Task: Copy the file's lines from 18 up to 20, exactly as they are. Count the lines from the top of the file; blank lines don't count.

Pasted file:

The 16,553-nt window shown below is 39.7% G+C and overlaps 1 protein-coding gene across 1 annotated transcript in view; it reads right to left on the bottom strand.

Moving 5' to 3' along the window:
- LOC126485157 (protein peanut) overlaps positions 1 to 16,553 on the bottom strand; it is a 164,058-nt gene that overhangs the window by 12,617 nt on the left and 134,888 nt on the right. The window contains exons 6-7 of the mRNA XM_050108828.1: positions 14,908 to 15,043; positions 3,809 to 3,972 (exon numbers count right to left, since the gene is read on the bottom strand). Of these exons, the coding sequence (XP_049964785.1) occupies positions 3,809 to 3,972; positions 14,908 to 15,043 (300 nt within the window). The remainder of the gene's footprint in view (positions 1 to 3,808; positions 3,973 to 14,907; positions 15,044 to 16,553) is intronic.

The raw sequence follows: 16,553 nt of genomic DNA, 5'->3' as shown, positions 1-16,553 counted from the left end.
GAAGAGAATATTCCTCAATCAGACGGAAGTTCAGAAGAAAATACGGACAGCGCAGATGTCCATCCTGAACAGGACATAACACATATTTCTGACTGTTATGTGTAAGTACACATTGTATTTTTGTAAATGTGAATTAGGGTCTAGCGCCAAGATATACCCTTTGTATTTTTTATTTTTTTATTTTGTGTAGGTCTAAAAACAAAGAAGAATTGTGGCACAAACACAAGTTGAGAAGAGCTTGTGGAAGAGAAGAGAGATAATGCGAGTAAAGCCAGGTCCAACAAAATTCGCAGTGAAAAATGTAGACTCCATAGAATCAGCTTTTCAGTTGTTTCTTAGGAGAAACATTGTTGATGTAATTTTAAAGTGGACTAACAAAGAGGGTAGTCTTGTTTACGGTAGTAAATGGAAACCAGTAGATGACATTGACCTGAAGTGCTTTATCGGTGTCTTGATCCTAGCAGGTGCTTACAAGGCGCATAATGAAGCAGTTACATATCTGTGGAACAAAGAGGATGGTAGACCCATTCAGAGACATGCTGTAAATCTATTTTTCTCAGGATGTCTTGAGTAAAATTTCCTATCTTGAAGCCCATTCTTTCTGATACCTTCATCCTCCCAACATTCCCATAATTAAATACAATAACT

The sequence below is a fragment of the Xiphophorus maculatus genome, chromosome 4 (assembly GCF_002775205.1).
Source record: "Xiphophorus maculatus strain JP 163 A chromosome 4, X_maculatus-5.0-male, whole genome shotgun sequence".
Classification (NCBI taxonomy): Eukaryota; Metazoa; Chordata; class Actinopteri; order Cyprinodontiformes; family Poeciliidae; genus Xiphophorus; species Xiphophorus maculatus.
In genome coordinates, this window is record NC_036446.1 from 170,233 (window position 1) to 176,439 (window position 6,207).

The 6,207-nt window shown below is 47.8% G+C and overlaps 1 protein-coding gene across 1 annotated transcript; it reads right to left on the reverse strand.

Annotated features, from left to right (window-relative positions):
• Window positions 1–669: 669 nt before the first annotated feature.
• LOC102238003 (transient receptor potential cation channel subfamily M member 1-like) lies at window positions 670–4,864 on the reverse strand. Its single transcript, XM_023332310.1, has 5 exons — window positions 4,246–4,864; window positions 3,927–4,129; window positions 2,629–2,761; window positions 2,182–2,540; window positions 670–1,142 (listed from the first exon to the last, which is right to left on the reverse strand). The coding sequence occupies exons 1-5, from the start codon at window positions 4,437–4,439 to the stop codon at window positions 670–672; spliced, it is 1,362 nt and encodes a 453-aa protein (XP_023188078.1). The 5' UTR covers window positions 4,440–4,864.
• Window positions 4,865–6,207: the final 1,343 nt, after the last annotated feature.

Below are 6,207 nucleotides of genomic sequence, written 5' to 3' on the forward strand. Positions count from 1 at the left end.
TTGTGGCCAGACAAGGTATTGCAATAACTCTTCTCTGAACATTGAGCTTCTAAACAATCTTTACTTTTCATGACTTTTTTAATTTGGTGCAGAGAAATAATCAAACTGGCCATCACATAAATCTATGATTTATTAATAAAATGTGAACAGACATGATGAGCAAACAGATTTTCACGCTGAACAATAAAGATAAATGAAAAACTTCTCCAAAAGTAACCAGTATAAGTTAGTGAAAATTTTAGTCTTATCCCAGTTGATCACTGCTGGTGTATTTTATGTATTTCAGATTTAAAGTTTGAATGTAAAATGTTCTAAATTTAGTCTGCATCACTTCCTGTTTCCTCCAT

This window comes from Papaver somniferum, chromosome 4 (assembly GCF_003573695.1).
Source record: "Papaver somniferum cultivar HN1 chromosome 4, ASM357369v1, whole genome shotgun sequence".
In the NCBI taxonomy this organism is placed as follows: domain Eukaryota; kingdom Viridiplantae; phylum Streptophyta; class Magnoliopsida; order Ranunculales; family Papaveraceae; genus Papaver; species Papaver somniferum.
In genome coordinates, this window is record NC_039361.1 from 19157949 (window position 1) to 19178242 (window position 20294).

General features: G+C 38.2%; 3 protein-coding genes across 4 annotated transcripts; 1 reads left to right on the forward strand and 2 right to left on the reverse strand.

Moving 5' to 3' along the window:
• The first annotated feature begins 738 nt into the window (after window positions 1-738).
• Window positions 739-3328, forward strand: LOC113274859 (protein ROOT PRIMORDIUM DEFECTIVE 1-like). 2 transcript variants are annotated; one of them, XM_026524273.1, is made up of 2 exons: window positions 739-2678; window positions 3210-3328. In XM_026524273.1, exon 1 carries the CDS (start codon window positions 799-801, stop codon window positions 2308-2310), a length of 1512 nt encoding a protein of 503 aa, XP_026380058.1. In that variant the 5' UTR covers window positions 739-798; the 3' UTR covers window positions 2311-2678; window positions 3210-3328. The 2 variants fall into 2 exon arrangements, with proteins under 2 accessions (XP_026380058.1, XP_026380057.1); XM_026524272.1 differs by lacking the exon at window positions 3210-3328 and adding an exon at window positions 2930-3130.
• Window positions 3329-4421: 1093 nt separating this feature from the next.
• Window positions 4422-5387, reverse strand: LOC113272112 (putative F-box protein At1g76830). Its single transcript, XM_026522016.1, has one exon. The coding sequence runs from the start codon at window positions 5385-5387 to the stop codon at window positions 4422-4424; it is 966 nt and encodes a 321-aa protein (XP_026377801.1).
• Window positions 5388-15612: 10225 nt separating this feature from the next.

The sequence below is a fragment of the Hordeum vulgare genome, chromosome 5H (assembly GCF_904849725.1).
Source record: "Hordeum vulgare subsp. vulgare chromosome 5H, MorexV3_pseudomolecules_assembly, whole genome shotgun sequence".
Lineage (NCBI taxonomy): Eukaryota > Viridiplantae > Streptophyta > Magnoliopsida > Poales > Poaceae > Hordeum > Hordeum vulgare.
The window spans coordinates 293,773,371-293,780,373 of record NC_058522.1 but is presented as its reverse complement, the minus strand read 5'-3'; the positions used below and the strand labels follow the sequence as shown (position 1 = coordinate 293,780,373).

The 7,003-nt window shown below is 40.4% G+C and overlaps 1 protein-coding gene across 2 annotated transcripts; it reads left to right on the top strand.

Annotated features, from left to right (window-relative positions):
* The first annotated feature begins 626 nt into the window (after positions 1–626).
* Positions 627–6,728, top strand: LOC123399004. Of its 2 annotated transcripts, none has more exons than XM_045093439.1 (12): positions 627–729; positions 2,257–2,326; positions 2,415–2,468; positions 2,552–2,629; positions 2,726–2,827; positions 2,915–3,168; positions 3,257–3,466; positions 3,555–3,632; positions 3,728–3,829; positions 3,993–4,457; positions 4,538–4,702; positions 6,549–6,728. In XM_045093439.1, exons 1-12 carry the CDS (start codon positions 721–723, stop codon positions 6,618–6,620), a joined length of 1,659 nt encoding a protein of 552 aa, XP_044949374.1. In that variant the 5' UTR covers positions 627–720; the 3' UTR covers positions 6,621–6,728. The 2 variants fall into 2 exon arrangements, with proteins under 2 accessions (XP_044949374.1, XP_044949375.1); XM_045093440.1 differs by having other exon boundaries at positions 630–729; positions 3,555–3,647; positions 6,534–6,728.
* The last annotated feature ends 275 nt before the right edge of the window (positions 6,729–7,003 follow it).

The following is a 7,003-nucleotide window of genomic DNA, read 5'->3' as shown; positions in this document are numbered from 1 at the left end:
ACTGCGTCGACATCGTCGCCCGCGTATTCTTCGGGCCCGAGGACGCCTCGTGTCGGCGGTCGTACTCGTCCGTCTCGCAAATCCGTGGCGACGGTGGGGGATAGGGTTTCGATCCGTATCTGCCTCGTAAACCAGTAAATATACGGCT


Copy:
Source record: "Papaver somniferum cultivar HN1 chromosome 4, ASM357369v1, whole genome shotgun sequence".
In the NCBI taxonomy this organism is placed as follows: domain Eukaryota; kingdom Viridiplantae; phylum Streptophyta; class Magnoliopsida; order Ranunculales; family Papaveraceae; genus Papaver; species Papaver somniferum.
In genome coordinates, this window is record NC_039361.1 from 19157949 (window position 1) to 19178242 (window position 20294).